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I was also surprised that $ = was legal. Unfortunately,

perl -MO=Deparse

spoiled that fun, as well as teaching me to look out for that in the future :)

Being thoroughly impressed by this (as well as the rest of liverpole's JAPH's, I thougt I'd go ahead and post a detailed de-obfuscation of this particularly clever (to me, at least) JAPH.

First, the obfuscated code:

#!/usr/bin/perl + $ == _ eq _; $ -= ( ) = qw; ( );; $ *= $ -* $ -* $- ; $ /= $ -+ $ *; _: $ ".= chr $ /+ $ *** $ -; $ /= $ / >> $ = || $ ** $ -; $ /= $ / &~ $ */ $ - and goto _; + print $ "," "

Pretty confusing! But let's run it through -MO=Deparse, and we get:

$= = '_' eq '_'; $- = () = ('(', ')'); $* = $- * $- * $-; $/ = $- + $*; _: $" .= chr $/ + $* ** $-; $/ = $/ >> $= || $* * $-; $/ = $/ & ~$* / $- and goto _; print $", "\n";

Still pretty confusing, but at least now I can parse it a little better.

$= = '_' eq '_';

$= normally defaults to 60 as the current page length of the selected output channel, but this just sets it to 1.

$- = () = ('(',')');

$- = () = qw; ( );; is like $- = () = ('(',')');

('(',')') is a two element list, and the =()= idiom Perl Idioms Explained - my $count = () = /.../g shows that $- receives the count of elements in the list, in other words 2.

$* = $- * $- * $-;

Equivalent to $* = 2 * 2 * 2, or 8.

$/ = $- + $*;

Sets $/ to 10.

_: $" .= chr $/ + $* ** $-;

_: is a line label, and I thought (as Errto noted above) it had to be at the begining of a line. $=, the list separator for list values interpolated into a double quoted string, defaults to a single space. The statement is equivalent to $" =  " " . chr 10 + 8 ** 2 , and ** binds tighter than + , therefore $" = " " . chr 10 + 64, or rather
$" = " J".

$/ = $/ >> $= || $* * $-;

This is: $/ = 10 >> 1 || $* * $-;

10 >> 1 will evaluate true (non-zero), so the right half doesn't gets evaluated, and $/ is subsequently set to 5.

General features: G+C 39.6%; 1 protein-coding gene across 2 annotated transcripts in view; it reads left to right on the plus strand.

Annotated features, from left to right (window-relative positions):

$/ = $/ & ~$* / $- and goto _;

This can be written as $/ = 5 & ~ 8 / 2 , or a bit more clearly, $/ = 5 & ( ( ~ 8 ) / 2 ). This has the net effect of setting $/ to 1.

Going to the "_" line label, $= (currently " J") has chr 1 + 64, or "A" appended to it. then 1 >> 1 evaluates to 0, so this time the right hand of the expression is evaluated, and $/ is set to 8 * 2, or 16. Then $/ = $/ & ~ $* / $- can be restated as $/ = 16 & ( ( ~ 8 ) / 2 ), and sets $/ to 16.

Back to the "_" line label. $= (currently " JA") has chr 16 + 64, or "P" appended to it. 16 >> 1 is 8, so $/ is set to 8. and 8 & ( ( ~ 8 ) / 2 ) evaulates to 8.

Back to the "_" line label, $= (currently " JAP") has chr 8 + 64, or "H" appended to it. Then 8 >> 1 is 4, so $/ is set to 4. And what I think is the really clever "bit" ;) is that now 4 & ( ( ~ 8 ) / 2 ) evaluates to 0, so and goto  _; is skipped, proceeding to:

print $", "\n";

... which I think is pretty self-explanatory.

Whew! ++liverpole! That was a lot of fun!



--chargrill
$/ = q#(\w)# ; sub sig { print scalar reverse join ' ', @_ } + sig map { s$\$/\$/$\$2\$1$g && $_ } split( ' ', ",erckha rlPe erthnoa stJu +" );

In reply to Re: Token Abuse Japh by chargrill
in thread Token Abuse Japh by liverpole

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